Title: The Moses Chronicles: Deliverance, Volume 2
Author: H. B. Moore
Publisher: Covenant Communications, Inc.
This story picks up right where book one, The Moses Chronicles: Bondage, left off. Moses is trudging through the desert when he is captured by a nomadic tribe, becomes their slave for a while, wins their respect and after some time is sent on his way. Then, he arrives in Midian where he meets Zipporah and her sisters while they are watering their sheep at a well. Some men from another tribe try to intimidate the women, but Moses leaps to their defense. He is taken to the Midianite camp to meet Jethro, the leader of the camp and lead priest.
Moses picks up the desert lifestyle, determines he likes it and will stay with the Midianites. He offers to train the men in Egyptian warfare and fighting techniques so that they may defend themselves from raiding from other desert tribes. He and Zipporah develop a friendship that blossoms into romance, marry and have children. Moses proves himself to be a leader, but still has a temper to contend with. He has his life planned out, but God intervenes with His plan for the life of Moses. Moses gets a visit from God in the form of a burning bush and learns of God’s directives for Moses. Moses obeys God, packs up his family and leaves for Egypt.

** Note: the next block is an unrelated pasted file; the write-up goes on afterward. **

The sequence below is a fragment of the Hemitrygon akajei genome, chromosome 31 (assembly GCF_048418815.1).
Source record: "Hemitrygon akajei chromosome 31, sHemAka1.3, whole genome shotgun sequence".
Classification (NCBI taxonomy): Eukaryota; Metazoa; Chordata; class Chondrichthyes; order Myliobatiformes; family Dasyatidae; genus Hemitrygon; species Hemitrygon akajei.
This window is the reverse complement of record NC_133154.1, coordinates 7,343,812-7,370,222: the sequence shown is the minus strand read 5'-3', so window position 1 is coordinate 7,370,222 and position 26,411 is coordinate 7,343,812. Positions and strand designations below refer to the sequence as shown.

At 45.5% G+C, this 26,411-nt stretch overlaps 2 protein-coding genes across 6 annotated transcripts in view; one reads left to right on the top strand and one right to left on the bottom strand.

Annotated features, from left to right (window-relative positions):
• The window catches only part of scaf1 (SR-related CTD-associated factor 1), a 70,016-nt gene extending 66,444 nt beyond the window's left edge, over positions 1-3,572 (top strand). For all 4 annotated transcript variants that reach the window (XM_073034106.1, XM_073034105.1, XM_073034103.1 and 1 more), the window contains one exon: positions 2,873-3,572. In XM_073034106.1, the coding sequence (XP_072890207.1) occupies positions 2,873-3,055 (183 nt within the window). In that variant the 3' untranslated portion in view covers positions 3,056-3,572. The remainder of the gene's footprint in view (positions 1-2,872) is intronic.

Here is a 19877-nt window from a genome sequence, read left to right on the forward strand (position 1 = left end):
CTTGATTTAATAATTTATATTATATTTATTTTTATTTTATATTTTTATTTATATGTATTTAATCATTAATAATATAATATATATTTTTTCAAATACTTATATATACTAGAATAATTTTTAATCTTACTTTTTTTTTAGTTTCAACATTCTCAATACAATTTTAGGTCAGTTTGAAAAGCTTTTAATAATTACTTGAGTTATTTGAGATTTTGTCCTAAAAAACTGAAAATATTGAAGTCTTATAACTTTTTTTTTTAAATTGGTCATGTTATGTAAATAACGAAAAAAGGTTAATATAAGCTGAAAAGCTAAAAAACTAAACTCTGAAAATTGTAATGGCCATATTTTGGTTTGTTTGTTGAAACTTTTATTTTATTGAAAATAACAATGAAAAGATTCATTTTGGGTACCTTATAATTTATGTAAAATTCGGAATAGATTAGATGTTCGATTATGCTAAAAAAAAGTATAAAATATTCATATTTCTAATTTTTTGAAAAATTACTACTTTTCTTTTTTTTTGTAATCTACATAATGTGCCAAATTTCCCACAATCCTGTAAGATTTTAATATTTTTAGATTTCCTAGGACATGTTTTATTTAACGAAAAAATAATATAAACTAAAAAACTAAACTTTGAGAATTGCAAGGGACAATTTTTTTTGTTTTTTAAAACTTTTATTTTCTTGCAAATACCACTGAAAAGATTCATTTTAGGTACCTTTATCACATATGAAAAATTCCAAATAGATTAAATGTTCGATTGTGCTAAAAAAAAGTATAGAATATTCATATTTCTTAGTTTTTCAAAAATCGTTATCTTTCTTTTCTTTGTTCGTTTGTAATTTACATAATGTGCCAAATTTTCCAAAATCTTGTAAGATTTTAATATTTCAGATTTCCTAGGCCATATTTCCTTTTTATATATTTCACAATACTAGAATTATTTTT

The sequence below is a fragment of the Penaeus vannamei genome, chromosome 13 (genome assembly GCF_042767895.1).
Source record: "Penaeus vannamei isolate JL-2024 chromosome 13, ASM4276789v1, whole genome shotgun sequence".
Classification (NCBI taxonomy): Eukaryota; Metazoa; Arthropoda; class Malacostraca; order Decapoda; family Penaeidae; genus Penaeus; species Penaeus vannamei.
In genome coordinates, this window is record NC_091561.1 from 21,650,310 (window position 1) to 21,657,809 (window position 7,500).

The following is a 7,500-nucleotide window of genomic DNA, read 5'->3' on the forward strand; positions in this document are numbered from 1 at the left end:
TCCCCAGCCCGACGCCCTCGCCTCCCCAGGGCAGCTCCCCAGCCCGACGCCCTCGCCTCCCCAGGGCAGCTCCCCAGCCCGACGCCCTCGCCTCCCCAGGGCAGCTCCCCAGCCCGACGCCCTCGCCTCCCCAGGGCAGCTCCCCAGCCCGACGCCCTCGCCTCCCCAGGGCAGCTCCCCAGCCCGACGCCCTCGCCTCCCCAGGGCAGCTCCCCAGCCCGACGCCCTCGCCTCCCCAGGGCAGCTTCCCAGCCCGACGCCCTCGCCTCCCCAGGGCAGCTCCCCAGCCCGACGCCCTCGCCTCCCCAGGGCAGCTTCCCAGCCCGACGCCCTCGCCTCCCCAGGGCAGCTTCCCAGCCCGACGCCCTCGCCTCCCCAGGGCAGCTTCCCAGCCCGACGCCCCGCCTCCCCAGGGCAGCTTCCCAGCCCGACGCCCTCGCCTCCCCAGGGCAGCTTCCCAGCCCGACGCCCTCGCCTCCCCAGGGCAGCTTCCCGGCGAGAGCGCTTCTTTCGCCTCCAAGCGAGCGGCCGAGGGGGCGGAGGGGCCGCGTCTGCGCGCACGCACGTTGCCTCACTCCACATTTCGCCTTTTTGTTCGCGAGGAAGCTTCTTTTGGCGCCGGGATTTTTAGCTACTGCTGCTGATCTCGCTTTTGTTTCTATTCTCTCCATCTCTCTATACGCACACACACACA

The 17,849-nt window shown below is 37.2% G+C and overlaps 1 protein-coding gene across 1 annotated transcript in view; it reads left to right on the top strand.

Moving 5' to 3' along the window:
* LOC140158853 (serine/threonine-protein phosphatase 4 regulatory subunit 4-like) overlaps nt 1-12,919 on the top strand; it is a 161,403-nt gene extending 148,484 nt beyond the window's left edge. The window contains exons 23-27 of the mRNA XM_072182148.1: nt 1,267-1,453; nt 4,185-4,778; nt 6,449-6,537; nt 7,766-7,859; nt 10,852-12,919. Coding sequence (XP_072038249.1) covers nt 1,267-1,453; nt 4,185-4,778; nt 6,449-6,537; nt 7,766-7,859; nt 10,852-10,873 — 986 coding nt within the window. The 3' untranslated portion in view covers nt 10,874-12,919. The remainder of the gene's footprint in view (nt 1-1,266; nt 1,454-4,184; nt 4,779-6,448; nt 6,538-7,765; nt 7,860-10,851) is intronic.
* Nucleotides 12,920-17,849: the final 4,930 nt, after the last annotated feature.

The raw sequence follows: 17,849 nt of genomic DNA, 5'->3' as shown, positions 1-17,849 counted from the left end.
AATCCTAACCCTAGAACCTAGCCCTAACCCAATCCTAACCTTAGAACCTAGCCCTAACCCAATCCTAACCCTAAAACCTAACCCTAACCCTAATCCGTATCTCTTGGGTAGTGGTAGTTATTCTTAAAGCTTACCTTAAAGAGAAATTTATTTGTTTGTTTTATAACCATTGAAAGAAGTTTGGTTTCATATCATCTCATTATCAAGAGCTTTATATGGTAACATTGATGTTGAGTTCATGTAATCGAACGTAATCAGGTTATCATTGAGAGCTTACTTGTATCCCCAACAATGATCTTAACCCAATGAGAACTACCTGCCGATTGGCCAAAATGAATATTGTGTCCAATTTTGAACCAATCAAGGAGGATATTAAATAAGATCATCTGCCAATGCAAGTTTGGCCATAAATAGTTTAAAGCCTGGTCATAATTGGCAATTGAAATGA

I enjoyed book one, but this second book seemed to allow too much poetic license, which decreased my enjoyment of the story. I know this is a fictional book, but there are biblical facts to take into account that if not taken into account, skew the whole story. According to the Bible, Moses was forty (Acts 7:23) when this story begins and he spent forty years there before he returns to Egypt (Acts 7:30), not the five years as depicted in the story. Also, I don’t believe that the Midianites worshiped God as portrayed in the story. They may have worshiped him along with other gods. A statement I disagree with is Zipporah telling Moses that as a God follower she has to live a better life to earn her way to a higher world (pg.79 in the book). Assuming the “higher world” refers to heaven or salvation, and I’m not sure that is what is being referenced here, I disagree. We can’t earn our salvation; we accept it is a free gift from God. I did like the way the author wrote the character of Zipporah for the most part. I also liked the descriptions of the desert and the everyday life of desert dwellers.
My rating is 3 stars.
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